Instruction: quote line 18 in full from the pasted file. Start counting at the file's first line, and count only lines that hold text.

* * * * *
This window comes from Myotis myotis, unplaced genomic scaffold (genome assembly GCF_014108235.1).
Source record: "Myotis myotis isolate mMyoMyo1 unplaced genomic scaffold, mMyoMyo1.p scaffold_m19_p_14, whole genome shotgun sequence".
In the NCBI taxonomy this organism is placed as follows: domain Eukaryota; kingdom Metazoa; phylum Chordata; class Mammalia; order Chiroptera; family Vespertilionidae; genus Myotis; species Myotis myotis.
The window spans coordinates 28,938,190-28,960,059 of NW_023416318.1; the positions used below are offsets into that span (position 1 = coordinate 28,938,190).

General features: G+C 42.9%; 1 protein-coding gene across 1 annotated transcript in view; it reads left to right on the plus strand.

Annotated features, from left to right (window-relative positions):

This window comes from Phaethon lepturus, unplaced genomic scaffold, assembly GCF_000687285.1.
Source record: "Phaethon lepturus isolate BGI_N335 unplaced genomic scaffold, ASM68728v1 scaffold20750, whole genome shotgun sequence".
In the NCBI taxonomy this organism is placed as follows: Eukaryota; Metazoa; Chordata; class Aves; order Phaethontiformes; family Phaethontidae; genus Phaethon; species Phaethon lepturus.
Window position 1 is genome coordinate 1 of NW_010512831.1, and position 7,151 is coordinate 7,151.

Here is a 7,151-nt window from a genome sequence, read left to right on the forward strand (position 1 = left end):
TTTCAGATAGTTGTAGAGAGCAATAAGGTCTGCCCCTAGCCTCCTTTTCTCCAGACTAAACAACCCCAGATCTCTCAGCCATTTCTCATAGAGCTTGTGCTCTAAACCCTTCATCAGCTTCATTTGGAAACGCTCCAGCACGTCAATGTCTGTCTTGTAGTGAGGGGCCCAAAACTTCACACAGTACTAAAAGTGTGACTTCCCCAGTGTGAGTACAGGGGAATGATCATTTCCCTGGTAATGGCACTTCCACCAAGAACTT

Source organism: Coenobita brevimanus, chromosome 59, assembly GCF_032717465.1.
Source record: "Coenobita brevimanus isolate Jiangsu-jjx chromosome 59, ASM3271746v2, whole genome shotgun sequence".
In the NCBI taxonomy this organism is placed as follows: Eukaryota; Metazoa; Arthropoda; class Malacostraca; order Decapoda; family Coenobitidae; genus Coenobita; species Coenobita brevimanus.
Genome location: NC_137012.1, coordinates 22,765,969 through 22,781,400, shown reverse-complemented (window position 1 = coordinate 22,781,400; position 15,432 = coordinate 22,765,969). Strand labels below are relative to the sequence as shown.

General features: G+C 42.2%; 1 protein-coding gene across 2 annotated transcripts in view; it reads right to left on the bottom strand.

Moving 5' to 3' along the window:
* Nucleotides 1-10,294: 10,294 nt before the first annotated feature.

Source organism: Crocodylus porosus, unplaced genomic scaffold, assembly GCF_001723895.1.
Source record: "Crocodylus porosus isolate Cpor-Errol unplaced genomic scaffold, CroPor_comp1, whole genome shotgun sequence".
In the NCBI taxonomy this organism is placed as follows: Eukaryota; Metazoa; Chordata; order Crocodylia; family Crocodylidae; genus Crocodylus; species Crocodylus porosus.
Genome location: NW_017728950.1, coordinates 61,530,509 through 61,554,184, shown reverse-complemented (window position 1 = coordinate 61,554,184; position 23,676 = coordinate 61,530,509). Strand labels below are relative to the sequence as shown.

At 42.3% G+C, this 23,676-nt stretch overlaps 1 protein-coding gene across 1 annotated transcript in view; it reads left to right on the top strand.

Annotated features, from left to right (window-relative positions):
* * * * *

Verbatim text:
Moving 5' to 3' along the window: